2 – One camera or multi-camera? Road-facing cameras record what happens in front of a vehicle when an event occurs, but that’s not always enough. If someone sideswipes a van, for example, a road-facing camera won’t “see” the incident, but side cameras will capture the culprit on video. If a vehicle is rear-ended, only a rear-facing camera can show whether the driver in back was tailgating, driving erratically or otherwise at fault. Multiple cameras can therefore increase the ability to assess liability, dispute false claims, and keep your company out of court.
3 – True 360-degree visibility? If you decide on a multi-camera option, be sure the system you choose can provide an unobstructed 360-degree view outside the vehicle. Some platforms try to provide multiple views of the exterior using a single interior unit with multiple cameras facing in different directions, but blind spots will still exist and certain angles will be blocked by a-pillars, seat backs and other interior features. This is especially true for commercial vehicles without a clear line of sight from front to back, such as typical box trucks and certain vans.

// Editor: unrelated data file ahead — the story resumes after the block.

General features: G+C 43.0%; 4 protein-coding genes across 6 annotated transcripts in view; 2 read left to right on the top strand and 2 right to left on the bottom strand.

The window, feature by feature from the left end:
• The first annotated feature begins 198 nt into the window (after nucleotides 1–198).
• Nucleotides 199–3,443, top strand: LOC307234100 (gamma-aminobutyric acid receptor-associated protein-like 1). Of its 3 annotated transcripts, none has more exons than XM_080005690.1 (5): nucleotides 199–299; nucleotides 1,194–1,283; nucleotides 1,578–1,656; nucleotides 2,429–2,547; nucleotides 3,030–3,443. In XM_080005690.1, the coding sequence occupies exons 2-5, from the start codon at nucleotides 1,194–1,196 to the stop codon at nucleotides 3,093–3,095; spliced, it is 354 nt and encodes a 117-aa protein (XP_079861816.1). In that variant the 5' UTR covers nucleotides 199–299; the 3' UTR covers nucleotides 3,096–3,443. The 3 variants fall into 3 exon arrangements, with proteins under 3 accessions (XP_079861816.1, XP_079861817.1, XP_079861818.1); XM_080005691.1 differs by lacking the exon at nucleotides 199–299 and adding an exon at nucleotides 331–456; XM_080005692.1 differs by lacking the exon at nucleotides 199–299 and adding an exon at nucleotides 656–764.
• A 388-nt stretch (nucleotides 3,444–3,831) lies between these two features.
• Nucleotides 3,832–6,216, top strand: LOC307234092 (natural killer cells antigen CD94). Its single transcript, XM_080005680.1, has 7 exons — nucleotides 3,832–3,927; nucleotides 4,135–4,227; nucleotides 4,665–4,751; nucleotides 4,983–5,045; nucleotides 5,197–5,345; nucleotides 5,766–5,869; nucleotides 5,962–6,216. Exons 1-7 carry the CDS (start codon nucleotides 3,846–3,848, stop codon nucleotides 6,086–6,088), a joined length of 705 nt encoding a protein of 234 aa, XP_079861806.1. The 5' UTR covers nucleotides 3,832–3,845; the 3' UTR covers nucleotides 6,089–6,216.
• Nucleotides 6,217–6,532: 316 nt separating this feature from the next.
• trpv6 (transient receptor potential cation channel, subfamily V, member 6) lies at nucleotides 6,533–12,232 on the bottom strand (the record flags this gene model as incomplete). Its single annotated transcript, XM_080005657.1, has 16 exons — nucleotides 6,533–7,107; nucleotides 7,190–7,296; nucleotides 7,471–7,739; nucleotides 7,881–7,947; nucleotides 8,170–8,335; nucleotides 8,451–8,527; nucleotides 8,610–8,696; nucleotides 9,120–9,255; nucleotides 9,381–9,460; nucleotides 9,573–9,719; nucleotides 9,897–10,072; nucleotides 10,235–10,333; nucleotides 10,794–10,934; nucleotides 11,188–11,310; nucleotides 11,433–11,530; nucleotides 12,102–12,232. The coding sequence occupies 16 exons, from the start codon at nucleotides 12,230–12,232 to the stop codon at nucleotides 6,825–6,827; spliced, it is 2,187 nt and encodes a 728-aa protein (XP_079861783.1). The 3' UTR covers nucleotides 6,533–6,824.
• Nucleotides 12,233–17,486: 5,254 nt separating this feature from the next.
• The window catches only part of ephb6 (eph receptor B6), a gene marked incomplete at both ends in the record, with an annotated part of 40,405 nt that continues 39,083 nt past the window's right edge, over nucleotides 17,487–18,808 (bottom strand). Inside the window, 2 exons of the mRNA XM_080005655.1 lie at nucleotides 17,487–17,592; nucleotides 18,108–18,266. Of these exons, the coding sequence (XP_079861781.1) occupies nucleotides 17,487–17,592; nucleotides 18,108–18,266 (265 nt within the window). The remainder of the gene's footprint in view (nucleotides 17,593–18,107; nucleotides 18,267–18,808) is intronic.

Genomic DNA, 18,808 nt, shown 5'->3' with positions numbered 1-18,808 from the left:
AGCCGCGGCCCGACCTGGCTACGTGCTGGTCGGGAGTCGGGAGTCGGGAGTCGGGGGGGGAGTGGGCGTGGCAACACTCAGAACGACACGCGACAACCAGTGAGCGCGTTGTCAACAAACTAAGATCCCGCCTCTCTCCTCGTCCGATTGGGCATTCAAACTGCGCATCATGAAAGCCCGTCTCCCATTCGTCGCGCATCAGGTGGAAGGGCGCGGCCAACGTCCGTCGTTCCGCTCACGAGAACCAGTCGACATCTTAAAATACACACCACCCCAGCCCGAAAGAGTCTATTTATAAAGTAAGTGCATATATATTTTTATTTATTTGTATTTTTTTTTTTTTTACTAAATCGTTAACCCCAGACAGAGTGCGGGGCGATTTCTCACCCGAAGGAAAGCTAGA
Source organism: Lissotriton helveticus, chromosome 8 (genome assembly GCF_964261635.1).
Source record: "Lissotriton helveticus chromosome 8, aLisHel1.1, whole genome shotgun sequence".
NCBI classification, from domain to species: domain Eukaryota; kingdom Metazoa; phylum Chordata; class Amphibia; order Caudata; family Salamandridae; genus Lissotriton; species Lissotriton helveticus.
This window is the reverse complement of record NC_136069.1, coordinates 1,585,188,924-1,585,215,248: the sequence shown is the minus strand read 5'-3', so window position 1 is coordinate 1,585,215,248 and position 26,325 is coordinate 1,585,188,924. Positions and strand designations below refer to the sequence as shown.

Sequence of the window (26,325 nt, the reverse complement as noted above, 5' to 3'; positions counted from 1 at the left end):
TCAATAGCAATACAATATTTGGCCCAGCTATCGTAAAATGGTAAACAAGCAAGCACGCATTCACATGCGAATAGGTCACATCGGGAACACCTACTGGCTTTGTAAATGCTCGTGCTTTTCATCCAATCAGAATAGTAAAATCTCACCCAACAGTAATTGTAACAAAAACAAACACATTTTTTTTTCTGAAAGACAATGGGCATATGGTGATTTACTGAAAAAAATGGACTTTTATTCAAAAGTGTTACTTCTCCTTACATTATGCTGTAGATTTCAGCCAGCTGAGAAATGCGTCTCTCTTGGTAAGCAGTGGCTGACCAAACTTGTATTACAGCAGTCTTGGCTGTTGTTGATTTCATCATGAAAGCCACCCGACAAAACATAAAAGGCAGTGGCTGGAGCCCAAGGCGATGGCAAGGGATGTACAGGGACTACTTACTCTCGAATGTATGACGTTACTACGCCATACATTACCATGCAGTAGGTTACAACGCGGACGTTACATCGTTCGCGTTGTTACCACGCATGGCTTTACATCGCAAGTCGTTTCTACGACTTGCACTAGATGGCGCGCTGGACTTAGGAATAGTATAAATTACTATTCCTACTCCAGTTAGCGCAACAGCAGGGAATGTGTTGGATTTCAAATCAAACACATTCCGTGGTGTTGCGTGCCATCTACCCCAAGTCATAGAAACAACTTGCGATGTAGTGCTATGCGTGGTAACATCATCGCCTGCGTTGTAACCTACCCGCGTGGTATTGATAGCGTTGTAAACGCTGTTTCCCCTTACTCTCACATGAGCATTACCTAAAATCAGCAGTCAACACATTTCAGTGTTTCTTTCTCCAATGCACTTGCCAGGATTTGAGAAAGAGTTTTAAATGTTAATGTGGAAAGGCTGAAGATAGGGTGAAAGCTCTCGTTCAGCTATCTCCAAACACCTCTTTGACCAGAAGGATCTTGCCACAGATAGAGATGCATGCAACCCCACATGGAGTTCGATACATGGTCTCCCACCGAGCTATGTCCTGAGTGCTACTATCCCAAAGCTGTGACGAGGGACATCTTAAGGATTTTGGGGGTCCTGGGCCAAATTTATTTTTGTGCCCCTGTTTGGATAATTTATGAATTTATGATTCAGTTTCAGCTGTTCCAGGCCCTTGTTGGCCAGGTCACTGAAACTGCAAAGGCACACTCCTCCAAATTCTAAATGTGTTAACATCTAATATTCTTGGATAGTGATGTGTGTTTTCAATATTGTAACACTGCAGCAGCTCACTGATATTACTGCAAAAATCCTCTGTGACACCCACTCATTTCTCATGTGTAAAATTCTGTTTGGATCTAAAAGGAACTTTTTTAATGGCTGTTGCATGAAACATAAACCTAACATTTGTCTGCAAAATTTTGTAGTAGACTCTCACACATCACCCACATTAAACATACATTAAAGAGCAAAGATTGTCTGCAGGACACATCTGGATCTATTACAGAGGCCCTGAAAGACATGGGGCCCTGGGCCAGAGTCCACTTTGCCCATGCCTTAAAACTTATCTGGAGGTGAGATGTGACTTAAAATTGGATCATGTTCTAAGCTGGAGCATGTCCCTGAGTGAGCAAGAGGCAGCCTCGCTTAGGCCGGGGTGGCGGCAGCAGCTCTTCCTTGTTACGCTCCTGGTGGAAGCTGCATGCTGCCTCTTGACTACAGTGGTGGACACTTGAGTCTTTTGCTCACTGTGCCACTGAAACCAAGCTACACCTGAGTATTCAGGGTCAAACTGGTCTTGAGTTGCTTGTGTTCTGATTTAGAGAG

4 – Intelligent event analysis to reduce unnecessary event notifications? Conventional video telematics solutions flood fleet managers’ inboxes with false reports of dangerous driving behavior. That’s because the G-sensor and GPS data that triggers those alerts lacks context about factors such as road type, weather conditions and traffic patterns. Some drivers flagged for harsh acceleration may actually be merging into traffic from an expressway on-ramp, for example, while others dinged for repetitive harsh braking may be driving downhill through steep mountain roads. Systems that can provide these insights through artificial intelligence (AI) and machine learning reduce false positives by filtering out events with no safety or liability implications. That saves hours of review time every week, enables more accurate driver scoring, and avoids unnecessary driver coaching and conflicts.